What is Effexor?
Effexor and Effexor XR are brands of venlafaxine, a medication used to treat depression. Effexor XR (long-acting) capsules are also used to treat generalized anxiety disorder (GAD; excessive worrying that is difficult to control), social anxiety disorder (extreme fear of interacting with others or performing in front of others that interferes with normal life), and panic disorder (sudden, unexpected attacks of extreme fear and worry about these attacks).
Studies have shown that mental disorders are among the leading causes of the global health-related burden, with depressive and anxiety disorders being leading contributors to this burden.
Effexor and Effexor XR is in a class of medications called selective serotonin and norepinephrine reuptake inhibitors (SNRIs).
Both medications are non-addictive. However, psychological addiction is possible and frequent abusers of the drugs may also become physically dependent. On the streets, Effexor is known by the following names happy pills, bottled smiles, miracle drug, and wonder drug.
How should this medicine be used?
Effexor and Effexor XR are available as tablets and capsules to take by mouth. The tablet is usually taken two or three times a day with food. Effexor XR is usually taken once daily in the morning or evening with food. Take Effexor at around the same time(s) every day. Follow the directions on your prescription label carefully, and ask your doctor or pharmacist to explain any part you do not understand. Take Effexor exactly as directed. Do not take more or less of it or take it more often or for a longer period of time than prescribed by your doctor.
Swallow the Effexor XR capsule whole; do not split, chew, crush it, or place it in water. If you cannot swallow the extended-release capsule, you may carefully open the capsule and sprinkle the entire contents on a spoonful of applesauce. Swallow (without chewing) this mixture immediately after preparation and then drink a glass of water to make sure that you have swallowed all of the medication.
Your doctor will probably start you on a low dose of Effexor and gradually increase your dose, not more often than once every 4 to 7 days. Tell your doctor or healthcare provider how you are feeling during your treatment so that he or she can adjust your dose properly.
Stopping Effexor After 5 Days
When you stop taking Effexor or while you are decreasing your dose, you will immediately start experiencing symptoms of withdrawal. In General, Effexor withdrawal symptoms occur in about 20 percent of patients who have taken the medication for at least six weeks and then abruptly stopped.
Effexor withdrawal symptoms may include:
- A general mood of misery and depression
- Sensations that feel like electric shocks (also sometimes called “brain shivers”)
Studies have shown that:
• Within eight to 12 hours of missing a dose of Effexor or Effexor XR: Withdrawal symptoms start to manifest. Serious withdrawal symptoms may occur within hours of cessation or reduction of the usual dosage.
• Within 18 hours of missing a dose of Effexor or Effexor XR: Withdrawal symptoms worsen or become severe.
• Within 5 days of missing a dose of Effexor or Effexor XR: Withdrawal symptoms become very severe and may include nausea, shakiness, dizziness, and insomnia, among others.
These symptoms occur because when you stop taking Effexor and Effexor XR, the sudden change impacts the chemical makeup of the brain. To avoid Effexor withdrawal symptoms, your dosage of Effexor or Effexor XR should be tapered (gradually decreased) over several weeks. Abrupt Effexor discontinuation involves a high risk of withdrawal syndrome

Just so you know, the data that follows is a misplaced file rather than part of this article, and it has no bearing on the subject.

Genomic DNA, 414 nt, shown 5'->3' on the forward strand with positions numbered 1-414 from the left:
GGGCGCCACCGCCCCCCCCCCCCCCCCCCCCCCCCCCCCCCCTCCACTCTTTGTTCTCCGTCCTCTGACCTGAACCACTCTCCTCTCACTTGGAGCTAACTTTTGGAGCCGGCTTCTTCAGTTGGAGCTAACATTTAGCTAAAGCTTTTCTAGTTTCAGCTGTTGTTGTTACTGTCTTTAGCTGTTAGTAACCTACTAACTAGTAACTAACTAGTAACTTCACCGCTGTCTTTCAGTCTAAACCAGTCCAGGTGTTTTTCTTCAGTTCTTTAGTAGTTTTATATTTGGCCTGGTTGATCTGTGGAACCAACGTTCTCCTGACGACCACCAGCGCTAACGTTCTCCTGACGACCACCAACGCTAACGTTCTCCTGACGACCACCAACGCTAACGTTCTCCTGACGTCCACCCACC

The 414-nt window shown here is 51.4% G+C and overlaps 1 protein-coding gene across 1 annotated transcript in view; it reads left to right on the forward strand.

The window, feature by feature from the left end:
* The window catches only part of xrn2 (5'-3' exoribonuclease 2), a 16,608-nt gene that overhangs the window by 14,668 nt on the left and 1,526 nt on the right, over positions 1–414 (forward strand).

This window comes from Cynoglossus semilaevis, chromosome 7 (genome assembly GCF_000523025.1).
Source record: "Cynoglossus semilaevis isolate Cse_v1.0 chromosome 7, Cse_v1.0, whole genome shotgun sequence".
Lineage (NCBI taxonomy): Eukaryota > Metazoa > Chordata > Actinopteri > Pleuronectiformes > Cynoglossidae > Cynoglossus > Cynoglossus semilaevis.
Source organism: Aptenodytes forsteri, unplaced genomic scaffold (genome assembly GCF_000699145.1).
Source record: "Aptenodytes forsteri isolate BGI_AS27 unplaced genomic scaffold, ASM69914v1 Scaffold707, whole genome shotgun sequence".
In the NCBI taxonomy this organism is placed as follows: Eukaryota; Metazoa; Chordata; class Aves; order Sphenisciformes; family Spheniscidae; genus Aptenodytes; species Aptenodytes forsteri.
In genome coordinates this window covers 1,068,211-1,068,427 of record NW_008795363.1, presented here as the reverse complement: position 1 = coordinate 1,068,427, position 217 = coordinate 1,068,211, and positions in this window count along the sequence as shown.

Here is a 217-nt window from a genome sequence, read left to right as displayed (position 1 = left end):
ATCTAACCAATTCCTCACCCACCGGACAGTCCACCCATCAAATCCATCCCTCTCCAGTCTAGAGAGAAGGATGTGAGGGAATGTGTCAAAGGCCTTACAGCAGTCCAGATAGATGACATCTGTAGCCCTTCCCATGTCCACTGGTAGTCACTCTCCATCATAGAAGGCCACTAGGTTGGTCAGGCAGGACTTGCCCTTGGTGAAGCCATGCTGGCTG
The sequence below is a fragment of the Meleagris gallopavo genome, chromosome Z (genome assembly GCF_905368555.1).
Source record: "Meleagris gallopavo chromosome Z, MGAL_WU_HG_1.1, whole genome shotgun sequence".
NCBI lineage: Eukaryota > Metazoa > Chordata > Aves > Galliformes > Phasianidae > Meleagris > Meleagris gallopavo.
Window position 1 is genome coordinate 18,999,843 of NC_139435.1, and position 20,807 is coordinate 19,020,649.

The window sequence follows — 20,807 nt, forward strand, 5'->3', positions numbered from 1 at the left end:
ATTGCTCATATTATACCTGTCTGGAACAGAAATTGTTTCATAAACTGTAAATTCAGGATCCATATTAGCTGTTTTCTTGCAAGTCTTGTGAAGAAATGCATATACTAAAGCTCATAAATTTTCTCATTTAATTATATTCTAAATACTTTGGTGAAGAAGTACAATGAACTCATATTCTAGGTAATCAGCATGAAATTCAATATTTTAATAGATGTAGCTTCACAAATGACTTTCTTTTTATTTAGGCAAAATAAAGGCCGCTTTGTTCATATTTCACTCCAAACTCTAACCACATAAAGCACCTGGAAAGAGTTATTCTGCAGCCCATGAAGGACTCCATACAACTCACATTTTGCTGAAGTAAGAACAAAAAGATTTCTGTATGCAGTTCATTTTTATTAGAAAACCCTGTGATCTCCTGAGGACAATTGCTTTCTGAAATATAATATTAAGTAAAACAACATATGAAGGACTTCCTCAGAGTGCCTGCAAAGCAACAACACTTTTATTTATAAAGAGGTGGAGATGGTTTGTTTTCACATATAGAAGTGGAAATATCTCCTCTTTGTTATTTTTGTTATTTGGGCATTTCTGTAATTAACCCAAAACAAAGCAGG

Effexor withdrawal symptoms can resolve within 24 hours after you start taking Effexor again, even if you take a lower dose than before.
What side effects can this medication cause?
Effexor and Effexor XR may cause side effects. Call your doctor if any of the following symptoms are severe or do not go away:
• weakness or tiredness
• stomach pain
• dry mouth
• change in the ability to taste food
• loss of appetite
• weight loss
• uncontrollable shaking of a part of the body
• pain, burning, numbness, or tingling in part of the body
• hot flashes or flushing
• frequent urination
• difficulty urinating
• sore throat, chills, or other signs of infection
• ringing in the ears
• sexual problems in males; decreased sex drive, inability to get or keep an erection, or delayed or absent ejaculation
• sexual problems in females; decreased sex drive, delayed orgasm, or unable to have an orgasm
• enlarged pupils (black circles in the middle of the eyes)
Some side effects can be serious. If you experience any of the following symptoms, call your doctor immediately:
• difficulty breathing or swallowing
• chest pain
• fast, pounding, or irregular heartbeat
• unusual bruising or bleeding
• small purple spots on the skin
• fever, sweating, confusion, fast or irregular heartbeat, severe muscle stiffness or twitching, nausea, vomiting, or diarrhea
• problems with coordination
• hallucinations (seeing things or hearing voices that do not exist)
• coma (loss of consciousness for a period of time)
Effexor and Effexor XR may slow growth and weight gain in children. If your child is taking Effexor, your child’s doctor will watch your child’s growth carefully. Talk to your child’s doctor about the risks of giving Effexor to your child.
Effexor and Effexor XR may cause other side effects. Call your doctor if you have any unusual problems while taking this medication.
If you experience a serious side effect, you or your doctor may send a report to the Food and Drug Administration’s (FDA) MedWatch Adverse Event Reporting program online (http://www.fda.gov/Safety/MedWatch) or by phone (1-800-332-1088).